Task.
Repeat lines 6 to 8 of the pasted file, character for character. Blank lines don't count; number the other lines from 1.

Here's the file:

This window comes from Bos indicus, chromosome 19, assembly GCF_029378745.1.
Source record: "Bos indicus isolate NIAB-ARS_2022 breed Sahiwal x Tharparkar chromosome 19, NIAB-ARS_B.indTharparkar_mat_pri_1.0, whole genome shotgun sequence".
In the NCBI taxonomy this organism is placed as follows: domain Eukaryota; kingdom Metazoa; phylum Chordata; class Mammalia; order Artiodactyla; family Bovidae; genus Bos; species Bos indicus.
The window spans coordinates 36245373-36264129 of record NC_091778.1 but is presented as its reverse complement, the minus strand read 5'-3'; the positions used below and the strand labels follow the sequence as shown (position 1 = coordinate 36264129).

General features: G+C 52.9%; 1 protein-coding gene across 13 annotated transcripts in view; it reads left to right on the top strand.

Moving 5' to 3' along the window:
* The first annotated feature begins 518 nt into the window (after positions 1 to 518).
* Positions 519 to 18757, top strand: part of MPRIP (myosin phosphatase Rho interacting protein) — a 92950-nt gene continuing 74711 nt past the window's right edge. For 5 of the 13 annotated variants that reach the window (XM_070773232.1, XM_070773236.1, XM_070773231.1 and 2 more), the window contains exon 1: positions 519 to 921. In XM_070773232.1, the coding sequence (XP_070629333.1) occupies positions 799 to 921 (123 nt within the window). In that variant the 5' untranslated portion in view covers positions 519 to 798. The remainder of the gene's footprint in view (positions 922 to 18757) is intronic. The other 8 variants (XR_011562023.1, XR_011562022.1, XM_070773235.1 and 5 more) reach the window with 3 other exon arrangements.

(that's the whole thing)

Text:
Moving 5' to 3' along the window:
* The first annotated feature begins 518 nt into the window (after positions 1 to 518).
* Positions 519 to 18757, top strand: part of MPRIP (myosin phosphatase Rho interacting protein) — a 92950-nt gene continuing 74711 nt past the window's right edge. For 5 of the 13 annotated variants that reach the window (XM_070773232.1, XM_070773236.1, XM_070773231.1 and 2 more), the window contains exon 1: positions 519 to 921. In XM_070773232.1, the coding sequence (XP_070629333.1) occupies positions 799 to 921 (123 nt within the window). In that variant the 5' untranslated portion in view covers positions 519 to 798. The remainder of the gene's footprint in view (positions 922 to 18757) is intronic. The other 8 variants (XR_011562023.1, XR_011562022.1, XM_070773235.1 and 5 more) reach the window with 3 other exon arrangements.